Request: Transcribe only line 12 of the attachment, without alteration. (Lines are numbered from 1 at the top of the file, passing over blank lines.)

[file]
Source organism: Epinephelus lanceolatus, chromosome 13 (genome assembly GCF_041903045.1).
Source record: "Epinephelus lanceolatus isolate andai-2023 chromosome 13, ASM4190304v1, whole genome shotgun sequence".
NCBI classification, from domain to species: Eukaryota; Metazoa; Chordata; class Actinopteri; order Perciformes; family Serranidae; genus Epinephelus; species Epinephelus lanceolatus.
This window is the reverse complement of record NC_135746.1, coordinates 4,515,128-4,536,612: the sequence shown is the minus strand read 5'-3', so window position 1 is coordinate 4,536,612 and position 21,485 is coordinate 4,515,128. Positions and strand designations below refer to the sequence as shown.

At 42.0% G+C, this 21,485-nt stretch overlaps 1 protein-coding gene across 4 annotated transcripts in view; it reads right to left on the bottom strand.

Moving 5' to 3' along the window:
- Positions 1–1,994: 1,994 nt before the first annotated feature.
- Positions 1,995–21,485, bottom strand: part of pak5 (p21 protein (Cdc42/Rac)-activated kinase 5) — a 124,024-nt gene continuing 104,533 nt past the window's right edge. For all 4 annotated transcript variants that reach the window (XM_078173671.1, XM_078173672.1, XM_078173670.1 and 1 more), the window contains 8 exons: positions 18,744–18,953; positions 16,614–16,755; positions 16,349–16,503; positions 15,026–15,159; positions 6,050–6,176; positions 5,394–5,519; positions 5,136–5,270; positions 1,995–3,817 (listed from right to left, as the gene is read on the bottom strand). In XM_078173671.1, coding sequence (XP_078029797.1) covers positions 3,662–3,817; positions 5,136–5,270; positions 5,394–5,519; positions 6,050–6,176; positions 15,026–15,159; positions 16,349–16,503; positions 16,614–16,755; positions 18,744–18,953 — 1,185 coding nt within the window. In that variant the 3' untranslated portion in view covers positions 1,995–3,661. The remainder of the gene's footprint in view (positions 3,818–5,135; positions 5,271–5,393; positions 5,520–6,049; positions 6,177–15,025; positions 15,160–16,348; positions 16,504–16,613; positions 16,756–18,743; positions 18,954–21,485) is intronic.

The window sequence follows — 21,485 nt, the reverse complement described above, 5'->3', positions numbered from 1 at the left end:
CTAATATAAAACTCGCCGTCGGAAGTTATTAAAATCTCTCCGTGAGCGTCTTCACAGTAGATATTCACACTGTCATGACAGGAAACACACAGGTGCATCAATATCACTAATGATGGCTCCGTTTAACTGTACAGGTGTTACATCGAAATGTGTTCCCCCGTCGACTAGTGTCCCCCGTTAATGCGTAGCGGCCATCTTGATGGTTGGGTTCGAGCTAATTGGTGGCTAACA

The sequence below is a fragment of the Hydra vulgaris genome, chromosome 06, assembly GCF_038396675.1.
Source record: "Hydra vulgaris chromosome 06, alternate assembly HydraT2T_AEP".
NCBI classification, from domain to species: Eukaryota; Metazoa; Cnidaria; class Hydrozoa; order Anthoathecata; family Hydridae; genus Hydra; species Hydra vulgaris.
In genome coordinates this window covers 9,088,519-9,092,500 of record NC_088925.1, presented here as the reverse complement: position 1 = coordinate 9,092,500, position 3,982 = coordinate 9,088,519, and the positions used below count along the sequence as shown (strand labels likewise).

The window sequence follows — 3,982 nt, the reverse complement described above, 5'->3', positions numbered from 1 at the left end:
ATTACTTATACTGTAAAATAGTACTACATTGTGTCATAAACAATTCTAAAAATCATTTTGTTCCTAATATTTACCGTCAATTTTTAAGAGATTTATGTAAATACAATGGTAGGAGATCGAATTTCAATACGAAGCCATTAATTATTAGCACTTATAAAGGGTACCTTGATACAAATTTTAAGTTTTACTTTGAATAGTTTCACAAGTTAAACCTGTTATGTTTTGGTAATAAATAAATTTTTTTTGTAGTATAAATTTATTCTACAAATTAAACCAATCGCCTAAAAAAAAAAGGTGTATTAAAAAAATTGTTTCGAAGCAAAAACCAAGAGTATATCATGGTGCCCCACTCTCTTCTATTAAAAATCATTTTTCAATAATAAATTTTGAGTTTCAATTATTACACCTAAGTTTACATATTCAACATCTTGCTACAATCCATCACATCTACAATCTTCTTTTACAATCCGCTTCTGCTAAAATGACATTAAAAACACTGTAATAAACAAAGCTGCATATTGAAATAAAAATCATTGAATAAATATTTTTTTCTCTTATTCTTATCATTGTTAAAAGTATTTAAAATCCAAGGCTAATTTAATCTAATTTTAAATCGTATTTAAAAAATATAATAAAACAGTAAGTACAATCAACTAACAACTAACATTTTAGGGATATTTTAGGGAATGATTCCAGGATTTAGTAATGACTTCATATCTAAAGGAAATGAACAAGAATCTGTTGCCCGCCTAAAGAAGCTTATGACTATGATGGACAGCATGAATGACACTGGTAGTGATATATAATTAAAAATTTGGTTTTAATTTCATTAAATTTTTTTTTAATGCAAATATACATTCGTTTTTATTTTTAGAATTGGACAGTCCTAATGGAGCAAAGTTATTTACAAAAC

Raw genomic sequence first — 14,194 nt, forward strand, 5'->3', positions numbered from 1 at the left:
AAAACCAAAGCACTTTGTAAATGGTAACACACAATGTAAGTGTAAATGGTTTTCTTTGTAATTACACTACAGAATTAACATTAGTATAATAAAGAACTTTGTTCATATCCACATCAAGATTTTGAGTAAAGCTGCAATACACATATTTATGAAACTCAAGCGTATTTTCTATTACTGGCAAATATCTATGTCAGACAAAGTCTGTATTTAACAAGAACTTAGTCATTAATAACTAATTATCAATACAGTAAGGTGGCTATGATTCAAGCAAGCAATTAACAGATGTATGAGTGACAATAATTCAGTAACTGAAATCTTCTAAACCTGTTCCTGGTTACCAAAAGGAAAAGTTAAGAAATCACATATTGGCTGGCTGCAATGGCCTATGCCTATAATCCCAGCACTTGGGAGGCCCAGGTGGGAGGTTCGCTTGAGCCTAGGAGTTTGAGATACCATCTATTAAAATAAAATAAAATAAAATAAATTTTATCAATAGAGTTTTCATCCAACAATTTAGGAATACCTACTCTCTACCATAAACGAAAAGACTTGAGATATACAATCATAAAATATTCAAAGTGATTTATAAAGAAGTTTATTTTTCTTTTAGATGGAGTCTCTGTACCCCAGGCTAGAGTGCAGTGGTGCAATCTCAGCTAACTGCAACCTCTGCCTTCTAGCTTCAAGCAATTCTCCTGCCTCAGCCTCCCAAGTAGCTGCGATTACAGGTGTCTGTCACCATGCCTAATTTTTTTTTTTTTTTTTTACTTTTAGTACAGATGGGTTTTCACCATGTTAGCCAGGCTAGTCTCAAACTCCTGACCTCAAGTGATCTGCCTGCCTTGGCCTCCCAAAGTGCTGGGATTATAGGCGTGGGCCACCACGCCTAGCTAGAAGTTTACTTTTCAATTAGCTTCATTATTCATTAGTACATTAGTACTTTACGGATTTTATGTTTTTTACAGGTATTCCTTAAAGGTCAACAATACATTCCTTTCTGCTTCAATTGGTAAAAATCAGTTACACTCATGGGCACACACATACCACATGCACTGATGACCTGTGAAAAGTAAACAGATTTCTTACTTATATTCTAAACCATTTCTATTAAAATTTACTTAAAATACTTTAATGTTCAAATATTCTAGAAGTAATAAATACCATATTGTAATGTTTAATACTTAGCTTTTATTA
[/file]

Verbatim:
Source record: "Hydra vulgaris chromosome 06, alternate assembly HydraT2T_AEP".